5 Tips for Bike Commuting

This week in Flagstaff is Bike to Work Week and I have ridden over 70 miles to get to work and meetings and errands.  I have discovered the joys of bike commuting, like riding through a mist of water when the sprinkler system on campus is on next to the bike path.  From the seat of my bike this week I watched an osprey dive down to a pond to catch a fish.  I relish in the door to door convenience of bike commuting, and flying along on the bike path as traffic sits at a standstill waiting for a school to let out.  The school kids ride by on their bikes and we give each other the nod, connected by our shared experience of getting around town on two wheels.

Of course, with all the joys and benefits of bike commuting, there are also challenges.  So here are a few tips to help you overcome the challenges of a day in the saddle.

  1. Wear a helmet!  Seriously, no excuses!  If you’re concerned about your hair either go with a hairstyle that is not as easily mussed or bring hair products with you to work.
  2. Wear sturdy shoes.  Ideally a closed toed shoe with a good sole.  When you are just pedaling for a mile on an even surface without traffic you don’t realize the need for decent shoes, but the second anything unexpected happens, you are going to wish you had real shoes.
  3. Get a good map that shows bike routes and trails as well as roads.  Also, Google Maps has bicycle directions for many cities that are quite good.  Most maps produced by bicycle groups will indicate which areas are dangerous for bikes.  In general you will end up taking a different route on your bike than you would in your car, so if you are new to biking, ask around for the best paths and neighborhood cut-throughs.  On Wednesday, I had a 45 minute ride back from a meeting and only 5 minutes of it were spent on a street (even then it had a designated bike lane).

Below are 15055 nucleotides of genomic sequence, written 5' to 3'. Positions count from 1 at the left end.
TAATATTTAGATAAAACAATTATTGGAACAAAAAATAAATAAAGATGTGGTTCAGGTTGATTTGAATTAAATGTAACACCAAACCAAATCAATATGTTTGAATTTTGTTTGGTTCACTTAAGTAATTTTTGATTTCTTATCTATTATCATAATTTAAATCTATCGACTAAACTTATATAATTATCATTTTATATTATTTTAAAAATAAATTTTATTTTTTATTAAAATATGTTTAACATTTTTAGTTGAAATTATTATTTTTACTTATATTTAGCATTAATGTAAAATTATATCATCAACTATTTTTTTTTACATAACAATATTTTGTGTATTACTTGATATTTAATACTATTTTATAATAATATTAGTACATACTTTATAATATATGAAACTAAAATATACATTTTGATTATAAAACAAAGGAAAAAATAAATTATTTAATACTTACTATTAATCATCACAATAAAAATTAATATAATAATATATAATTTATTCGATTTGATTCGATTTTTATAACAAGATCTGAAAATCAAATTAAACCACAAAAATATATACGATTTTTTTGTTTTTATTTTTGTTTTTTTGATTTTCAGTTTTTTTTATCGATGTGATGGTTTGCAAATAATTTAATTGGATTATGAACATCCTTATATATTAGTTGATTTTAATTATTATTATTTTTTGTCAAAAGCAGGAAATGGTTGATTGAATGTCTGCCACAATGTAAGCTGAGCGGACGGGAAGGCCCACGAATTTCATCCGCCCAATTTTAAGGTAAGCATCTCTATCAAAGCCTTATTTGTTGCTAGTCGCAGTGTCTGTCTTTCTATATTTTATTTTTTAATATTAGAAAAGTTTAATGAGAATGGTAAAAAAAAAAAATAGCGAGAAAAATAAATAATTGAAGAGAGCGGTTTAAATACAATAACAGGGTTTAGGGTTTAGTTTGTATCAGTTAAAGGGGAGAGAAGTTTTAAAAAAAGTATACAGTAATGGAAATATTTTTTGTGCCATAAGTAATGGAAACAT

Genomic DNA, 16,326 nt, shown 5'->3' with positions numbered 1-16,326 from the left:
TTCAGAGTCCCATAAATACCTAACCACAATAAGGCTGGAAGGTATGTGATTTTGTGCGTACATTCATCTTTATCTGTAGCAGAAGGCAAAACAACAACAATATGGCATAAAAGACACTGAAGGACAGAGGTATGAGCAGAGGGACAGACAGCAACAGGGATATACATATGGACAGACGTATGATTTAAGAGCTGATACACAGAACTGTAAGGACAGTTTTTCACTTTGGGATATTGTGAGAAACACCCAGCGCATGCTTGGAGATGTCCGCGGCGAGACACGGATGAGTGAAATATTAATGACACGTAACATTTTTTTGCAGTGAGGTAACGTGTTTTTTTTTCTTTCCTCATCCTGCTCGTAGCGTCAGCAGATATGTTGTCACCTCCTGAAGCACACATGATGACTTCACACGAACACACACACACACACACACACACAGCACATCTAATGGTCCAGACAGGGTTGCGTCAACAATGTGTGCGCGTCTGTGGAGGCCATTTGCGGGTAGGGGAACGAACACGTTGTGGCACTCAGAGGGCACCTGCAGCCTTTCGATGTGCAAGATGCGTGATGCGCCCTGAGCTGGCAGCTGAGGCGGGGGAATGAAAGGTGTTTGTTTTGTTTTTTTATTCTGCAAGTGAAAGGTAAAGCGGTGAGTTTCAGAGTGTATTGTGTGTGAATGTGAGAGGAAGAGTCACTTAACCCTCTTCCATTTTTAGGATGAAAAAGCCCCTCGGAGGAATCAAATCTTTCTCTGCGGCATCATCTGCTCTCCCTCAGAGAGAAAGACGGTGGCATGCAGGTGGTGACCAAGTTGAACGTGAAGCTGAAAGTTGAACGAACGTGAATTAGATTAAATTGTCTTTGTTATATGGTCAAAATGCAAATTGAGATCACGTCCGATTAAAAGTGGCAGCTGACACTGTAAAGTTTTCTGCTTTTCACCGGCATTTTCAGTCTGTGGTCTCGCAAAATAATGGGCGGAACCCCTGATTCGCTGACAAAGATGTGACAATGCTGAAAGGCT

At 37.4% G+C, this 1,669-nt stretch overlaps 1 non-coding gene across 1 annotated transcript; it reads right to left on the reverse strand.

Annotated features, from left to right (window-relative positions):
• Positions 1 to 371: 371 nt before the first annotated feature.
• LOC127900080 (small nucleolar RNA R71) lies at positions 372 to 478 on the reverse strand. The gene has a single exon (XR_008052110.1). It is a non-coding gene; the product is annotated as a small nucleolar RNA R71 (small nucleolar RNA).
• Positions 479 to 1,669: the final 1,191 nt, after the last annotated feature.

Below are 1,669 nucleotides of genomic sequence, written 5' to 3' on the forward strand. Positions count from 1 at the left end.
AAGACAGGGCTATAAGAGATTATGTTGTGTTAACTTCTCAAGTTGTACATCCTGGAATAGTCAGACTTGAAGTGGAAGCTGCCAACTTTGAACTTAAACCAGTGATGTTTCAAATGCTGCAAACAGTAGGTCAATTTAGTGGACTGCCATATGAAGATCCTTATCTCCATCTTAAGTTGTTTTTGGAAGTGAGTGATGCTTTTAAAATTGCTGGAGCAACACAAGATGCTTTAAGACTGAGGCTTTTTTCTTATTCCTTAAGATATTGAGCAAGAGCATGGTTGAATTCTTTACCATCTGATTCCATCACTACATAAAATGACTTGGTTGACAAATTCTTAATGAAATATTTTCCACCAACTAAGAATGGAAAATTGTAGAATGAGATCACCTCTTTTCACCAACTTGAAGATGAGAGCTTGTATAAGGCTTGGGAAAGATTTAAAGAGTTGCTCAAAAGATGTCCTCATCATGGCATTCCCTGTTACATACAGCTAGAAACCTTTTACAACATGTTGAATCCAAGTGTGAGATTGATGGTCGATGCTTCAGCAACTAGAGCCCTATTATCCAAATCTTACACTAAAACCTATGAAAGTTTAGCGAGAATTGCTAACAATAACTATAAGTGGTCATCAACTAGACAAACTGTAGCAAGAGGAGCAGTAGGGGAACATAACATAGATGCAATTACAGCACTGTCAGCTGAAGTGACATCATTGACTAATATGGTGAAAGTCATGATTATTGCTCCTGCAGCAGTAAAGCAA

4. Dress comfortably with layers.  In Flagstaff the temperature drops 20 degrees when the sun goes down.  I bring along a light jacket and wind breaker vest to give myself options.  I also love to bike in a skirt or dress with bike shorts underneath.  Just don’t forget to bring a pair of underwear to change into so that you don’t have to sit in a shammy all day.
  5. How to store your stuff?  There are lots of options for bike racks, baskets, panniers (bags that attach to your bike or rack), trailers, and backpacks.  Keep the weight as evenly distributed as possible and as close to the center of gravity of the bike as possible (near the frame or over the wheels).  A heavy basket on the front can affect your steering and balance and a backpack will put stress on your body.  I prefer a rack over the rear tire with panniers attached to it (see picture at top).  The panniers are nice because they are easy to pull on and off so that you can take your stuff with you into the office.

Have you biked to work or for errands?  What tips would you share?  If you haven’t started biking, what do you see as the barriers to biking?

Jay riding commuter bike with trailer

Jay doing a short test ride of the commuter bike with attached trailer — Note: he put on a helmet to test it outside.


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